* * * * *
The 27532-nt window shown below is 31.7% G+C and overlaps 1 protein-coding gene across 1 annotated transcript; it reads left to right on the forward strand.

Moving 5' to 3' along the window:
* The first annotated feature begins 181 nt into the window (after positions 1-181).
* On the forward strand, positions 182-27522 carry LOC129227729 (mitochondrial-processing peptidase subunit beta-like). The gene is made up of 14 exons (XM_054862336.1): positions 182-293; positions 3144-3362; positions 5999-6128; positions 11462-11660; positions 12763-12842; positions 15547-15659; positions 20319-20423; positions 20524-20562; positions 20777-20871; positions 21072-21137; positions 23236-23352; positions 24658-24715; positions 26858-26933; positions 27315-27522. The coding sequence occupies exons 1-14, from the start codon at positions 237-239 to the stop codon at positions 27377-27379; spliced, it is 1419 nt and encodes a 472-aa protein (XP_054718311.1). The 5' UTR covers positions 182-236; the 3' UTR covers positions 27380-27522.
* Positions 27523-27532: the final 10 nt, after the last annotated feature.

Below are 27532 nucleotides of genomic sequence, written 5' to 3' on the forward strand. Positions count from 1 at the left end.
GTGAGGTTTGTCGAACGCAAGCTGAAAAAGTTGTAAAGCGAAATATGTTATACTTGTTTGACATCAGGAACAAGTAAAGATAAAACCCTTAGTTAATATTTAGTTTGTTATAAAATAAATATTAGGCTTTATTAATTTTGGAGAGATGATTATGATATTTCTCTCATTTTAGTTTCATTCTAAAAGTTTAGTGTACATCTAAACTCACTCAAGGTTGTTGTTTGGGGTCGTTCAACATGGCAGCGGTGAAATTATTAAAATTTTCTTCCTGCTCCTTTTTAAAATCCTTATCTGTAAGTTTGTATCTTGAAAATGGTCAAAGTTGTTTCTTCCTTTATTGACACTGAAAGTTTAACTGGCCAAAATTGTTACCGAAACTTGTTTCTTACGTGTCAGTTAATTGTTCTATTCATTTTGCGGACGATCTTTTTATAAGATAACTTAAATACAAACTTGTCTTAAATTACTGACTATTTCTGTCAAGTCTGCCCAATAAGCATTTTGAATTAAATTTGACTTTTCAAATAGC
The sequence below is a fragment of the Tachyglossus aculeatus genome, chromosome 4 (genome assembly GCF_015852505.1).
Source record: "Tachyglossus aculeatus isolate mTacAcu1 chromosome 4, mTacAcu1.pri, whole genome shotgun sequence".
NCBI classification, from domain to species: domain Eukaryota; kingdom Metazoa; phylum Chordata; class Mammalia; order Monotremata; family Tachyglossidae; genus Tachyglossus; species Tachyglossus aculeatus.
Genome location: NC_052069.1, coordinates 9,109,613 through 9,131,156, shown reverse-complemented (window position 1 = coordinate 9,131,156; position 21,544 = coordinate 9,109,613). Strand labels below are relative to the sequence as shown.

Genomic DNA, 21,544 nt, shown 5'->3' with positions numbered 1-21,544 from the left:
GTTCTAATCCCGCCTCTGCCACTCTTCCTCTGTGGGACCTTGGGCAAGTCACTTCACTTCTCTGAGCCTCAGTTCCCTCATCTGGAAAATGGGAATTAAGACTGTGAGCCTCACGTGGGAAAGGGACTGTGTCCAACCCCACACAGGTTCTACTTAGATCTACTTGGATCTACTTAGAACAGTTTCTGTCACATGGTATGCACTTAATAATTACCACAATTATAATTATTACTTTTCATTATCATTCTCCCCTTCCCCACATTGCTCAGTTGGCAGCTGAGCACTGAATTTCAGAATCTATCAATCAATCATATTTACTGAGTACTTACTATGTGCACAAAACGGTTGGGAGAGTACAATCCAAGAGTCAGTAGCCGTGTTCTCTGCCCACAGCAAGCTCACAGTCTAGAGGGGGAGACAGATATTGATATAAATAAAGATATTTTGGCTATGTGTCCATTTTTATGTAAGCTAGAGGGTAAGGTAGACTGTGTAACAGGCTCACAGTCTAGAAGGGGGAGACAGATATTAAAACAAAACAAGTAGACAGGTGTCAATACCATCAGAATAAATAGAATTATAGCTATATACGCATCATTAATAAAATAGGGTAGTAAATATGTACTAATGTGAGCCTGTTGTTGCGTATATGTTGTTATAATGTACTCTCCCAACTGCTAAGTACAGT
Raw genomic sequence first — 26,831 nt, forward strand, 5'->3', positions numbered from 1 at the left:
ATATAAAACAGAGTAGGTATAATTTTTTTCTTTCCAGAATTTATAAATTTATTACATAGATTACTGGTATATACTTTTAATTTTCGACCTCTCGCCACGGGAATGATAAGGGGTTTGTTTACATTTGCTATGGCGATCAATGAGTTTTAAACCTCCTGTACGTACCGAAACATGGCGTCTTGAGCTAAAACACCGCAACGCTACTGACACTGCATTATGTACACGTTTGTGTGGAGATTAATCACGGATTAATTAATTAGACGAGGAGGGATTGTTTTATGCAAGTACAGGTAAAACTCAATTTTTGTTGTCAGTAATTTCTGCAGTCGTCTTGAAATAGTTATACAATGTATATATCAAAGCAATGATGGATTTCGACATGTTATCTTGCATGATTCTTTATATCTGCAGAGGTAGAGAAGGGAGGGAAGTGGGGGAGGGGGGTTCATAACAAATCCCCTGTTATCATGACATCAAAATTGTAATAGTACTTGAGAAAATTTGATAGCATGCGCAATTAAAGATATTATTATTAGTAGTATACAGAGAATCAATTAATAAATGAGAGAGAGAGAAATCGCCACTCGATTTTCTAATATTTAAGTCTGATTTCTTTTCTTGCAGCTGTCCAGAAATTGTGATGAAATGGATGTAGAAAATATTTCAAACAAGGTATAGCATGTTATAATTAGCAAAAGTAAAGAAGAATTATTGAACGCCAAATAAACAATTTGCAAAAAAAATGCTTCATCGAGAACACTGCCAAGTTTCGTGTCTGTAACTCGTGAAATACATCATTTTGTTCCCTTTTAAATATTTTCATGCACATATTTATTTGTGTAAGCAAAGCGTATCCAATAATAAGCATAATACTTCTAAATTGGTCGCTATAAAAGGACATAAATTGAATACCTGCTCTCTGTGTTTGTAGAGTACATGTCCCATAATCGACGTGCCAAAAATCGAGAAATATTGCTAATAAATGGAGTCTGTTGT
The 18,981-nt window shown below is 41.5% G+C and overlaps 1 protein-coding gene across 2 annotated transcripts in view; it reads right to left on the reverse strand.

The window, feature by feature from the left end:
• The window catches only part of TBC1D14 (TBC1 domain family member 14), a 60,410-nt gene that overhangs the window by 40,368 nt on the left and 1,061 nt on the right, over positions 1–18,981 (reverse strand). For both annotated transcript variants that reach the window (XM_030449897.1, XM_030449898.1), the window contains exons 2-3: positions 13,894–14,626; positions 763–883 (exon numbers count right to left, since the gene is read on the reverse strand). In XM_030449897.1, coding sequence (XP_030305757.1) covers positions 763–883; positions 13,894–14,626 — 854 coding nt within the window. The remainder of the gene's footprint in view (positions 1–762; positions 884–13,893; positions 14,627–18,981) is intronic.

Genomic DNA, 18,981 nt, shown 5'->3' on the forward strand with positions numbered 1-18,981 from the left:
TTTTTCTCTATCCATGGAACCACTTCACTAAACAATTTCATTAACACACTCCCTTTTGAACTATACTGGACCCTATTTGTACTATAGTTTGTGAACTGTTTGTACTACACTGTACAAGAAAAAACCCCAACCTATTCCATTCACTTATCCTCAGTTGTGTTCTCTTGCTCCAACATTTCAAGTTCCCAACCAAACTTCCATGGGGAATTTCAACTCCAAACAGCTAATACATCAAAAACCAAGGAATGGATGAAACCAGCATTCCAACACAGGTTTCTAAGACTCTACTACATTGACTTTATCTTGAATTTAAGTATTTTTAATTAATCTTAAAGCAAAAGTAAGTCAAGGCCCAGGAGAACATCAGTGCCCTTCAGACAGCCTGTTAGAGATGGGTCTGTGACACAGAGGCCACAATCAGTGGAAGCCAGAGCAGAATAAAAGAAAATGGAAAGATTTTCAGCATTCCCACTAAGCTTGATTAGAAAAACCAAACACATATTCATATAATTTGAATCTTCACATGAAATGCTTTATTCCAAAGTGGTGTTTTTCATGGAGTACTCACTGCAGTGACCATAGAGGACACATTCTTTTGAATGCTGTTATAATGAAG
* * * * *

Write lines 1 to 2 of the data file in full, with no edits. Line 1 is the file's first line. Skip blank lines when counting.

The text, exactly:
The 27532-nt window shown below is 31.7% G+C and overlaps 1 protein-coding gene across 1 annotated transcript; it reads left to right on the forward strand.

Moving 5' to 3' along the window: